“To evaluate the effect of cell venting resulting from an internal short circuit, Boeing performed testing that involved puncturing a cell with a nail to induce an internal short circuit. This test resulted in cell venting with smoke but no fire. In addition, to assess the likelihood of occurrence of cell venting, Boeing acquired information from other companies about their experience using similar lithium-ion battery cells. On the basis of this information, Boeing assessed that the likelihood of occurrence of cell venting would be about one in 10 million flight hours.”

NTSB Interim Report DCA13IA037 pp.32-33

After months of grounding, retesting, and completely redesigning the battery system, the cause of the original battery failures are still unknown. If they can’t work out what the problem is after it has occured twice in production, it’s not likely it could have been found or resolved in initial testing.

But most of us don’t work on such mission critical systems anyway.

And production fixes can be very easy.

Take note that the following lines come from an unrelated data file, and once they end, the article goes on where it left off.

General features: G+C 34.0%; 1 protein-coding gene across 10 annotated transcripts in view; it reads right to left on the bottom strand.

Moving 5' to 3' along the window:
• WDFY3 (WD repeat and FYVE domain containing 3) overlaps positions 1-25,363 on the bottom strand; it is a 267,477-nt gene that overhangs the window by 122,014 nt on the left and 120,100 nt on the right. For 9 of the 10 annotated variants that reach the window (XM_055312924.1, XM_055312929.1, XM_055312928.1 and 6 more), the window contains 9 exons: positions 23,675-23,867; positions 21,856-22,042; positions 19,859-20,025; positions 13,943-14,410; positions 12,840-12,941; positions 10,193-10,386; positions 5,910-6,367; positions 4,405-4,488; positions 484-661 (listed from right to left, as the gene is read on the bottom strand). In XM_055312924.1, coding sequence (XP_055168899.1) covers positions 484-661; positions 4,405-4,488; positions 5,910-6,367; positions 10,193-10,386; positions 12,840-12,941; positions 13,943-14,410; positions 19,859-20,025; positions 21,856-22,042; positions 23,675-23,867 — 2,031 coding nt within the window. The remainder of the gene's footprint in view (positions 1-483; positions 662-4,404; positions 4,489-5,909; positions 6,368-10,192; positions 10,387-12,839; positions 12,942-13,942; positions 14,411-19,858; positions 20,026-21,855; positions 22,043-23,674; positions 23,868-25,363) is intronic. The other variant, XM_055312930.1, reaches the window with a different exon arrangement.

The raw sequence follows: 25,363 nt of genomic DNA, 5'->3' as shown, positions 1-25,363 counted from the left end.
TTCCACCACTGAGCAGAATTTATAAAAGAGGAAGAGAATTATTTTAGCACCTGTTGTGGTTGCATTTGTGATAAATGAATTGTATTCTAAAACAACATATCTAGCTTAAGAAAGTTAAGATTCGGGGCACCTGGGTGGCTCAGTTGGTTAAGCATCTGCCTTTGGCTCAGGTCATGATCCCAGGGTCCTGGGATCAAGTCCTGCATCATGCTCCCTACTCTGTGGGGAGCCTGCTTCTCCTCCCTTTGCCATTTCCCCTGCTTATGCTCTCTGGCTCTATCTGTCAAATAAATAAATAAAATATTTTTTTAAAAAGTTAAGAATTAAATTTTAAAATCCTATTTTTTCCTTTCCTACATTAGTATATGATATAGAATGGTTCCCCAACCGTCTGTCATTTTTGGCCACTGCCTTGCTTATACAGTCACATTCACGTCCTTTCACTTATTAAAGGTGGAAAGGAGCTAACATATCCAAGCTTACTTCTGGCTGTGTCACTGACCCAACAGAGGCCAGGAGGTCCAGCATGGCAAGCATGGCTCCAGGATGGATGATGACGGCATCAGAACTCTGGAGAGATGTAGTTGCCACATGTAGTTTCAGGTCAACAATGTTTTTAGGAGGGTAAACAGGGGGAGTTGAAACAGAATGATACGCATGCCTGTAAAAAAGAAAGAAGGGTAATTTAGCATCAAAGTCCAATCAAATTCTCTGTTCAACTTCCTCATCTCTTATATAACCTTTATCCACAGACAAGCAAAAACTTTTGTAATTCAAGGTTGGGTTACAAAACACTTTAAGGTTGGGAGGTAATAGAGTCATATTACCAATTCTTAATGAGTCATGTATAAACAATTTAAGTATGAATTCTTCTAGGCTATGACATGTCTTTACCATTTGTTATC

Take this very different example; I provide support for a production script that uploads a bunch of files to a server. There was a recent issue where a file-name had an apostrophe in it which meant this file was skipped when it should have been uploaded.

Upon finding out about the problem I immediately looked at my unit tests. Did I have a unit test with a file name with an apostrophe? No I didn’t. I wrote a quick unit test – it failed: as expected. I made a quick change to the regular expression constant that matches file names to include an apostrophe, I reran the unit test which passed. Yippee. I quickly reran all the other unit and integration tests and all passed, meaning I could confidently package and release the script. All of this was done in a few minutes.

I could have possibly prevented this happening by doing more thorough testing to begin with, but I am pretty sure that would have taken more effort than it did for me to fix the production bug, by writing a test for it and repackaging it. So for me it wasn’t an increase in cost whatsoever to find that bug ‘late’.

Unless you’re working on mission critical software, shipping some bugs into production is almost always better than shipping no software at all. If you work on very small, frequent deployments into production, the cost of fixing bugs once they have gone live will only be marginally greater than trying to find every bug before you ship. The longer your spend making sure your requirements are 100% correct and everything is 100% tested, ironically, your software is more likely to be out of date, and hence incorrect, once you finally go live.